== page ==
by Paul Dresher
by Paul Dresher
CAGE MACHINE: 1st Movement from CONCERTO FOR VIOLIN AND ELECTRO-ACOUSTIC BAND
Program Notes coming soon
CHORALE TIMES TWO: 2nd Movement from CONCERTO FOR VIOLIN AND ELECTRO-ACOUSTIC BAND
There are two exceptions for me in the second movement of the Concerto. Generally, I dislike chords and synthesizers and rarely use them in my own compositions, preferring to create harmony through counterpoint and electronic sounds through digital sampling and signal processing. However, in the summer of 1994, while composing Din of Iniquity, I was experimenting with a Yamaha SY-99 synthesizer and created a synthesizer timbre which intrigued me sonically and from which kept emerging a simple expanding chord progression, something which suggested the kind of core harmonic progressions embodied in Bach Chorales, which are often used as models in beginning studies of harmony and voice leading. This idea had no place at all in Din of Iniquity but kept hanging around and nagging for attention, which it finally received in the Concerto. There are two big arcs of harmonic progression, the 2nd one a permutation of the first, hence the title.
The Concerto was written for the extraordinary violinist David Abel who performs the entire work regularly with the Ensemble as part of a set of two concerti commissioned with support from the Creative Work Fund. The second by Alvin Curran will be premiered by David and the Ensemble in the 1998 season.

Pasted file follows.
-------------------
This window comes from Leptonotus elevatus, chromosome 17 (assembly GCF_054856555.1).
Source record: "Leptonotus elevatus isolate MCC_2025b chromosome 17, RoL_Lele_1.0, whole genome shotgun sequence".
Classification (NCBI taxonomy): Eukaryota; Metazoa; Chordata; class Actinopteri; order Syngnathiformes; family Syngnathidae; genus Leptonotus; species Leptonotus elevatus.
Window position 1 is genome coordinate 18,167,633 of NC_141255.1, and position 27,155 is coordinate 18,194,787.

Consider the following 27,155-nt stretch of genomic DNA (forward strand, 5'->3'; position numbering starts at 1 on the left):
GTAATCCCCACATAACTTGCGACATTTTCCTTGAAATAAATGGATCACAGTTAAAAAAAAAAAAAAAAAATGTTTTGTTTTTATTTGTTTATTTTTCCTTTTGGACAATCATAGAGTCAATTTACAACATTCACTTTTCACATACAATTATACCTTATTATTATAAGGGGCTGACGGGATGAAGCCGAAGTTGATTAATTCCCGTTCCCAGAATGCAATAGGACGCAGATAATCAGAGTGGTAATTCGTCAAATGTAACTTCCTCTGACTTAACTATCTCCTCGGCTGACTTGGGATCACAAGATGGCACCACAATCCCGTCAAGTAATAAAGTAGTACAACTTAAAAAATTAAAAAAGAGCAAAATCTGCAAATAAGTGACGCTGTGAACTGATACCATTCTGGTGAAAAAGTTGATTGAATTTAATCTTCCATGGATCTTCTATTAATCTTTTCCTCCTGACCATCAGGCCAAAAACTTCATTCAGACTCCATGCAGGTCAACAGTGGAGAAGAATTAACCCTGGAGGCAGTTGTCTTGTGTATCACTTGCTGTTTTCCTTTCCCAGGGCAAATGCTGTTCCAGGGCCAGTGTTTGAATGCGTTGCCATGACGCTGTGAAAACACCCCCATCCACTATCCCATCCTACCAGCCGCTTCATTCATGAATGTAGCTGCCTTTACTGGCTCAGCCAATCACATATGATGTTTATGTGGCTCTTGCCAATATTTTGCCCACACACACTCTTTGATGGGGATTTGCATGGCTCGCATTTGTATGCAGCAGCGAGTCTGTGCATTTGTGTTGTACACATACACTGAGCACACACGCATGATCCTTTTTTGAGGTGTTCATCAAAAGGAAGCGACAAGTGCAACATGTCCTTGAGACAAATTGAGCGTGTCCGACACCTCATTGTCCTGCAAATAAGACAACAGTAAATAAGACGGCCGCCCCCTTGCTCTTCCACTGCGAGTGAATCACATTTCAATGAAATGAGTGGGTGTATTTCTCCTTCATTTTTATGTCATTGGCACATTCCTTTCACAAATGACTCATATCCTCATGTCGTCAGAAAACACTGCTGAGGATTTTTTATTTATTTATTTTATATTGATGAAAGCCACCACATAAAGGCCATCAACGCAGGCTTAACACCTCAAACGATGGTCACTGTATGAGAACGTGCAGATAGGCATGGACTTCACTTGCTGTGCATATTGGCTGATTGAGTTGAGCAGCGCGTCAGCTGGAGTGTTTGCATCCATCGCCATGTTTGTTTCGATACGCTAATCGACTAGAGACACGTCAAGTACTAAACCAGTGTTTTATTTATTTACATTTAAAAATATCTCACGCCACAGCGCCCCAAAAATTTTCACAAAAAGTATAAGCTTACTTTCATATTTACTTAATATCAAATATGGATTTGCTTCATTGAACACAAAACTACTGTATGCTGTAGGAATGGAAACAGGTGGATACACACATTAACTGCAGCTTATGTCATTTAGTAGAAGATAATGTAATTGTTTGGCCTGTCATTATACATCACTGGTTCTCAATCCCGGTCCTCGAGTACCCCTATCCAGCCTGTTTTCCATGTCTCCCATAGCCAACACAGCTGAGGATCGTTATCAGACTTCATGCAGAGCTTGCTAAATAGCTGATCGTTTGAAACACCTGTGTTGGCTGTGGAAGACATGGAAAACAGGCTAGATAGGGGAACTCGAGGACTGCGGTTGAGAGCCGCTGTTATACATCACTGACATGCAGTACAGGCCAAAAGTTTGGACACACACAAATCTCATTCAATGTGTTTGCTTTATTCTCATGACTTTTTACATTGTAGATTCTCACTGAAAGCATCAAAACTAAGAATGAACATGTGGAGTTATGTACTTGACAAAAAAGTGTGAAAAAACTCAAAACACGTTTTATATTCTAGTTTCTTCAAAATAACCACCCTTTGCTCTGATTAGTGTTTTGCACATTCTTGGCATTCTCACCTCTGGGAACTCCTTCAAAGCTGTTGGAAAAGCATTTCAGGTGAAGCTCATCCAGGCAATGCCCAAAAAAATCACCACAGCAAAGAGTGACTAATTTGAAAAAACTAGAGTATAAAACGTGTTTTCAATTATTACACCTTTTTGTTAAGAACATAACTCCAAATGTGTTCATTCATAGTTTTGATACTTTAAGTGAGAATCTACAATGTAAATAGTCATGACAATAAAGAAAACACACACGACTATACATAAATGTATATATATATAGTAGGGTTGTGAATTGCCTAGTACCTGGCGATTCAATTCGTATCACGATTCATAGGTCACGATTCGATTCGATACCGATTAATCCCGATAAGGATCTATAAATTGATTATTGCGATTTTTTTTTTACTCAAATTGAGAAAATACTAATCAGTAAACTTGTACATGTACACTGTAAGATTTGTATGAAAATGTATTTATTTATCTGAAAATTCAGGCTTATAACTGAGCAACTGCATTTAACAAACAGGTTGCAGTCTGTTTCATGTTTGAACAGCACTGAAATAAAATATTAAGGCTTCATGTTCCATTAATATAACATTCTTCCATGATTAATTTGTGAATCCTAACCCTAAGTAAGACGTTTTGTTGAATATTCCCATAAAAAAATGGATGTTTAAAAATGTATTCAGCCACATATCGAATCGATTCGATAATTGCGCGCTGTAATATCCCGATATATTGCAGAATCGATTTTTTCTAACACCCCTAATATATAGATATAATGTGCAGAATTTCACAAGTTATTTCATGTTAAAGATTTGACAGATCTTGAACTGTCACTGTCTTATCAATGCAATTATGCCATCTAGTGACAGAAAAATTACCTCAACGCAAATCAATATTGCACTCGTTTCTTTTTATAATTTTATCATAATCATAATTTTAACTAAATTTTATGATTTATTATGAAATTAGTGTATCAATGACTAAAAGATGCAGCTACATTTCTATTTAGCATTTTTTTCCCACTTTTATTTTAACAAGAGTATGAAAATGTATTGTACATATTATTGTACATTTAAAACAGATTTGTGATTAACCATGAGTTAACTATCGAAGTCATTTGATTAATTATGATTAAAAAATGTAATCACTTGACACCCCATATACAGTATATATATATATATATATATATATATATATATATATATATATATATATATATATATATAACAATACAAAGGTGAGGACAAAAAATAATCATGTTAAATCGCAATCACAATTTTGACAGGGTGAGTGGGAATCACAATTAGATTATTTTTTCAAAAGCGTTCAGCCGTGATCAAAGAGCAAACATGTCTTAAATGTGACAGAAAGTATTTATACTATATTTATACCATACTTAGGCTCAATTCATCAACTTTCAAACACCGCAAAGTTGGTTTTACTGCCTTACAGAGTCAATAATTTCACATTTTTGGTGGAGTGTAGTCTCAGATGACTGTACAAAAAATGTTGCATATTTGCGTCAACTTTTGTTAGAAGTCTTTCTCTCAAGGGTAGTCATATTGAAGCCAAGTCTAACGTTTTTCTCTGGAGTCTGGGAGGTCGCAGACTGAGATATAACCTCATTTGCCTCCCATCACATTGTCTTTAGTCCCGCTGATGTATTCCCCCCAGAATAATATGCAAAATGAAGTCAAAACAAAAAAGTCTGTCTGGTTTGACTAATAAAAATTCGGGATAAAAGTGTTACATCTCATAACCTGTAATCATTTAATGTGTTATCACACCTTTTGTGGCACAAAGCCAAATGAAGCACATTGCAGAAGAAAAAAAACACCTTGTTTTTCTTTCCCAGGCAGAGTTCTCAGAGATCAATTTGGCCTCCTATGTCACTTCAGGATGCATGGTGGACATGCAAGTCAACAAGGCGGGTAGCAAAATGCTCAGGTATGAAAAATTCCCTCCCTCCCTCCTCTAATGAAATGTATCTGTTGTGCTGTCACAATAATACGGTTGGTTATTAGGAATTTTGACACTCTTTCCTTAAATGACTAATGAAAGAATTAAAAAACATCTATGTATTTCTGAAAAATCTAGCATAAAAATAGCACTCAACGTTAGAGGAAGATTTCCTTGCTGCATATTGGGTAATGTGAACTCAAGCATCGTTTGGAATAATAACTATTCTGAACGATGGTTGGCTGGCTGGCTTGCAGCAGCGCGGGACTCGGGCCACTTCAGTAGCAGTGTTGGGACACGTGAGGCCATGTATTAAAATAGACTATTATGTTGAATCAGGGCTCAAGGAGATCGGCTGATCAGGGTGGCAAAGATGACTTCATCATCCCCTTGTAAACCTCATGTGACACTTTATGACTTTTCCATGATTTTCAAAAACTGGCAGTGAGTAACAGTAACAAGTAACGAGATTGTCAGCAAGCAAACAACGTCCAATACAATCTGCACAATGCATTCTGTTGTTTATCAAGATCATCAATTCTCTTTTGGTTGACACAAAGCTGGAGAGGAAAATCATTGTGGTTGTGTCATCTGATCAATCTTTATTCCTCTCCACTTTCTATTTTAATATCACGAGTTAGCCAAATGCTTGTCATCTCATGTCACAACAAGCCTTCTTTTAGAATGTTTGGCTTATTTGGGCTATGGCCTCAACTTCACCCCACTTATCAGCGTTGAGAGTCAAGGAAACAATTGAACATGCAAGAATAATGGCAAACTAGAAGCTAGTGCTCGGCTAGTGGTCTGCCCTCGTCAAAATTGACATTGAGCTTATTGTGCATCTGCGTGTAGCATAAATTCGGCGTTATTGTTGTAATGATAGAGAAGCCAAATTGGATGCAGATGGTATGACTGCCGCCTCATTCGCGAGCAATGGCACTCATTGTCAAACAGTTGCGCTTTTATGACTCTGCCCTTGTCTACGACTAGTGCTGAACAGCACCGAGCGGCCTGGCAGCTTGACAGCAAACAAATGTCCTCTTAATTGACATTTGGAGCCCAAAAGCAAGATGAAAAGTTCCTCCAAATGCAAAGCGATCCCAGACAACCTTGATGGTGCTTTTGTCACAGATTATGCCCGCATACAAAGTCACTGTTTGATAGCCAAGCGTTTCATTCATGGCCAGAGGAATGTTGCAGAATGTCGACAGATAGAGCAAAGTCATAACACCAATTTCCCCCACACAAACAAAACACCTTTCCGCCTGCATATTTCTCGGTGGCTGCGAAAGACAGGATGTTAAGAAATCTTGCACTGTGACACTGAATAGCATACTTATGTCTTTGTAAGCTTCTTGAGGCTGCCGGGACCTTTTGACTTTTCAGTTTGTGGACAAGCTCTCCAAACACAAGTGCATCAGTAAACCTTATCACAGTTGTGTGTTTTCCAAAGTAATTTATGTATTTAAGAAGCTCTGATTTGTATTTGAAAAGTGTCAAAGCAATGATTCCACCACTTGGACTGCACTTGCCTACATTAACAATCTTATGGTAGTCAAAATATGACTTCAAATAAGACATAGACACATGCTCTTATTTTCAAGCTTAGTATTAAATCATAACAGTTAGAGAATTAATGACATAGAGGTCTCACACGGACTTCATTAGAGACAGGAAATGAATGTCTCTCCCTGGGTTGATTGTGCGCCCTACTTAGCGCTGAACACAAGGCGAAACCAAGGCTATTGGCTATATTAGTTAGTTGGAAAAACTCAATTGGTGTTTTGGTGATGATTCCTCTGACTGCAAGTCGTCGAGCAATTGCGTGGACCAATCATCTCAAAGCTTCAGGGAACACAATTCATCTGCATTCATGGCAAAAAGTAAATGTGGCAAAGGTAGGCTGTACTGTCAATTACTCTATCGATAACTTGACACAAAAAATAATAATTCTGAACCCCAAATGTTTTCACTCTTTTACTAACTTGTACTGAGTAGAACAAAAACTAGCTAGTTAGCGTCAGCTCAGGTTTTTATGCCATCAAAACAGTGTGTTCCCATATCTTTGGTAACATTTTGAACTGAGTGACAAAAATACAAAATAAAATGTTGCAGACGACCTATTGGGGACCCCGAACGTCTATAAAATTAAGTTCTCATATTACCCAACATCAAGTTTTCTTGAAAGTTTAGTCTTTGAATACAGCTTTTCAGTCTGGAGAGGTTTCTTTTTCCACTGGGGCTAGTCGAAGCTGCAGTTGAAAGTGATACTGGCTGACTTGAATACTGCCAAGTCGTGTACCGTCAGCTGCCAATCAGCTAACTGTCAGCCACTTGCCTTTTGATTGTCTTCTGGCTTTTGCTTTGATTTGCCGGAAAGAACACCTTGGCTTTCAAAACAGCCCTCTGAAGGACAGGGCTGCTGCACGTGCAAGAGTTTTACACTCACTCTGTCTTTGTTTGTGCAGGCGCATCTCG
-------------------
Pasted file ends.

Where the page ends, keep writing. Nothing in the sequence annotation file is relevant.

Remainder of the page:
I have always been rather ambivalent about the concerto form, at least as it has come down to us through the heritage of the late 18th and 19th centuries. The form largely seemed to be expressed in terms of conflict and resolution between the soloist and ensemble and it was often a vehicle for technical display at the expense of other musical values. This was inherently against my basic interest in an equal-voiced or layered contrapuntal approach in forming the relationships between musicians playing together. In approaching this form I explored different possible relationships, ones that more honestly reflected both my musical and social perspectives. Thus in each of the movements, which may be performed as separate works, I have used contrasting models for the instrumental ensemble. In the first movement, Cage Machine, it is that of a rock and roll band; in the second, it is of an orchestra. In the third, it is that of a chamber ensemble.
Besides the synthesizer sound at the core of the 2nd movement, almost all the keyboard and percussion sounds used in the work are samples of pianist Julie Steinberg’s preparation for her performance of John Cage’s seminal workSonatas and Interludes for Prepared Piano. I am deeply indebted to Julie for the exemplary quality of her “preparation” and for her permission to use these sounds in an entirely different context. Her recording of the work is available on the Music and Arts label. My thanks also to composer Jay Cloidt, with whom I worked in recording and editing these samples.